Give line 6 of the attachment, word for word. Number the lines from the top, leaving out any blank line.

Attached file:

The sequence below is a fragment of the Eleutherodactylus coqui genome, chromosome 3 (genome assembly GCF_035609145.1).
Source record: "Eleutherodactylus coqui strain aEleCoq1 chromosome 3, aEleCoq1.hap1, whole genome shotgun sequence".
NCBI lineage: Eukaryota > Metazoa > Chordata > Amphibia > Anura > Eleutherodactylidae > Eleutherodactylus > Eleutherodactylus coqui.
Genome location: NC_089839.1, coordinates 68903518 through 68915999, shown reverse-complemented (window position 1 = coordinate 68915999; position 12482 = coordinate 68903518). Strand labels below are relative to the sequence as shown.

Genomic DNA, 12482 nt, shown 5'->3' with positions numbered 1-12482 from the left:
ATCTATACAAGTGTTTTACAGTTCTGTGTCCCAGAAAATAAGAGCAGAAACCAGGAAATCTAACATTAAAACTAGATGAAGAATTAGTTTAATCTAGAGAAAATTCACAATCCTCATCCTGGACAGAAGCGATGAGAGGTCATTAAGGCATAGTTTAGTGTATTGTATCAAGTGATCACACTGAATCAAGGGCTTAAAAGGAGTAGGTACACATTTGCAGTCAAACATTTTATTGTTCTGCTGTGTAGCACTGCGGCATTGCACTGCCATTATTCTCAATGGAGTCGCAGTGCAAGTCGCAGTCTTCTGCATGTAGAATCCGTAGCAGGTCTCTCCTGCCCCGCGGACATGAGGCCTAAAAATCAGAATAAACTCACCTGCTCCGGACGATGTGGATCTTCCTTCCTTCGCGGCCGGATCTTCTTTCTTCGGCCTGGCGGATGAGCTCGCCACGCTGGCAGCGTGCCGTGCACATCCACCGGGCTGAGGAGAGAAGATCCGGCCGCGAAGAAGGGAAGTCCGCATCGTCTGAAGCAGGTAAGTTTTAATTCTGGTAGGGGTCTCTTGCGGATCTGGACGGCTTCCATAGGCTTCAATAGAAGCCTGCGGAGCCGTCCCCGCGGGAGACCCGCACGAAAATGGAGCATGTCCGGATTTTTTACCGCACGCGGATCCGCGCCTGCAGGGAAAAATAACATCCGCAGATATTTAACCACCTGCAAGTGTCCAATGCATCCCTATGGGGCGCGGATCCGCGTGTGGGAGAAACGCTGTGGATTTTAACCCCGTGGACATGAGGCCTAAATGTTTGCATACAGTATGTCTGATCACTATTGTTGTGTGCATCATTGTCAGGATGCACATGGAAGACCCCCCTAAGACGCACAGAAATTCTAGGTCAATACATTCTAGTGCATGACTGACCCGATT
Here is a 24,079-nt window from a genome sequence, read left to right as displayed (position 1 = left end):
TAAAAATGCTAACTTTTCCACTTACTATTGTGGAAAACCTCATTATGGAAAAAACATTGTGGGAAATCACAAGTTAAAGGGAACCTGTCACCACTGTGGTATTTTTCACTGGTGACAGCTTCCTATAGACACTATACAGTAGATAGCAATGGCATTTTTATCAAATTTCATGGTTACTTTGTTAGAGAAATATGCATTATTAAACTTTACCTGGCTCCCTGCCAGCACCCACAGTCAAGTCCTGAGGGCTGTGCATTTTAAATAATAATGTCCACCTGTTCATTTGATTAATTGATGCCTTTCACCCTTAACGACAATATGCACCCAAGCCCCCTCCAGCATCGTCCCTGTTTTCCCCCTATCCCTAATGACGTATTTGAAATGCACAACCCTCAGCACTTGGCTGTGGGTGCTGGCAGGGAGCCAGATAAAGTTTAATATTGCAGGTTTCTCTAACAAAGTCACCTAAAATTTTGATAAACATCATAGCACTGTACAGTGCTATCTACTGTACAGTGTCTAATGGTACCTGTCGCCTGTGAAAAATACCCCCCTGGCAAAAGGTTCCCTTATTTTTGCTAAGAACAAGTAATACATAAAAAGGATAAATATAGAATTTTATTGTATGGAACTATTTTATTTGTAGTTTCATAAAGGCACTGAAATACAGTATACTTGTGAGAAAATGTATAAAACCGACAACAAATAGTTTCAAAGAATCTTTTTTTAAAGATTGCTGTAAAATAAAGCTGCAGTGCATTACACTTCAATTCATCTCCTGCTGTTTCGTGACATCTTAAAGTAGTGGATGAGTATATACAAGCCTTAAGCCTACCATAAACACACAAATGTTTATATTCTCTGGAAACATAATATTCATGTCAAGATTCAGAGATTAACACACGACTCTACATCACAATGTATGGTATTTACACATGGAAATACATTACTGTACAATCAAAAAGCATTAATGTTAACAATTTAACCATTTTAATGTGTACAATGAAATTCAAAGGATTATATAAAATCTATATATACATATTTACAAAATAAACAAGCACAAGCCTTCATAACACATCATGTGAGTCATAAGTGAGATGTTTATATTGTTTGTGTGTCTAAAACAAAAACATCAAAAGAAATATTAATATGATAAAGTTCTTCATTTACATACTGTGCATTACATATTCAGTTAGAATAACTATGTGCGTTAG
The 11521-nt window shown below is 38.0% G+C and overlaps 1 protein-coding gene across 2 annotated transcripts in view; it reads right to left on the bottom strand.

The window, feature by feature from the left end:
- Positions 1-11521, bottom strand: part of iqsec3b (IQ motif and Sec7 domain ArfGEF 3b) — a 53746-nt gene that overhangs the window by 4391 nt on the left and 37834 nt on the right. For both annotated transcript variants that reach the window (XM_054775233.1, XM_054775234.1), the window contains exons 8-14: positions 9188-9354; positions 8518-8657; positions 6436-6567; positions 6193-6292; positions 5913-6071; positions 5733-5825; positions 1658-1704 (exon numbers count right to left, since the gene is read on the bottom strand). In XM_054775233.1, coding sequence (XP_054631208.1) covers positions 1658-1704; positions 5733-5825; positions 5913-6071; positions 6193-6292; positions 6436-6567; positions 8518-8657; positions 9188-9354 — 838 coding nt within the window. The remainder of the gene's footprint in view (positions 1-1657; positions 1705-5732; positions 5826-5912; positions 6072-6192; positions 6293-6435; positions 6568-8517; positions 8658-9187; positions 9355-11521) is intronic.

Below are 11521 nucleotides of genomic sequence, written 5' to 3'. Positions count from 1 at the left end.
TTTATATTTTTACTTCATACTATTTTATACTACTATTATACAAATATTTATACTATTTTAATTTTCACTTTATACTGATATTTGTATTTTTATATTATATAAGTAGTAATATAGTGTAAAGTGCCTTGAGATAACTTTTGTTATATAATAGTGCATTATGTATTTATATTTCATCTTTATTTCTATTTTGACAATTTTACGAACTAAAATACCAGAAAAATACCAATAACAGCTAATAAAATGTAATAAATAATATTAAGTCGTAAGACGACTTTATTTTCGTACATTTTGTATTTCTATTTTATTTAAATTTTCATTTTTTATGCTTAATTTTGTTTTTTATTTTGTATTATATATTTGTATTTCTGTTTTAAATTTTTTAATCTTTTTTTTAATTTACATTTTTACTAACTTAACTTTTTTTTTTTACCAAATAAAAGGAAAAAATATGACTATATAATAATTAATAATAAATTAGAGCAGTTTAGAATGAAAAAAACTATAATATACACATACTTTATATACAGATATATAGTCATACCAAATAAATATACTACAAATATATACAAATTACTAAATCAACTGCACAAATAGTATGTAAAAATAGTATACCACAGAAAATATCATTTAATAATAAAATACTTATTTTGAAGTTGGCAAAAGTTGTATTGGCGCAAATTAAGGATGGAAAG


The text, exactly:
ATCTATACAAGTGTTTTACAGTTCTGTGTCCCAGAAAATAAGAGCAGAAACCAGGAAATCTAACATTAAAACTAGATGAAGAATTAGTTTAATCTAGAGAAAATTCACAATCCTCATCCTGGACAGAAGCGATGAGAGGTCATTAAGGCATAGTTTAGTGTATTGTATCAAGTGATCACACTGAATCAAGGGCTTAAAAGGAGTAGGTACACATTTGCAGTCAAACATTTTATTGTTCTGCTGTGTAGCACTGCGGCATTGCACTGCCATTATTCTCAATGGAGTCGCAGTGCAAGTCGCAGTCTTCTGCATGTAGAATCCGTAGCAGGTCTCTCCTGCCCCGCGGACATGAGGCCTAAAAATCAGAATAAACTCACCTGCTCCGGACGATGTGGATCTTCCTTCCTTCGCGGCCGGATCTTCTTTCTTCGGCCTGGCGGATGAGCTCGCCACGCTGGCAGCGTGCCGTGCACATCCACCGGGCTGAGGAGAGAAGATCCGGCCGCGAAGAAGGGAAGTCCGCATCGTCTGAAGCAGGTAAGTTTTAATTCTGGTAGGGGTCTCTTGCGGATCTGGACGGCTTCCATAGGCTTCAATAGAAGCCTGCGGAGCCGTCCCCGCGGGAGACCCGCACGAAAATGGAGCATGTCCGGATTTTTTACCGCACGCGGATCCGCGCCTGCAGGGAAAAATAACATCCGCAGATATTTAACCACCTGCAAGTGTCCAATGCATCCCTATGGGGCGCGGATCCGCGTGTGGGAGAAACGCTGTGGATTTTAACCCCGTGGACATGAGGCCTAAATGTTTGCATACAGTATGTCTGATCACTATTGTTGTGTGCATCATTGTCAGGATGCACATGGAAGACCCCCCTAAGACGCACAGAAATTCTAGGTCAATACATTCTAGTGCATGACTGACCCGATT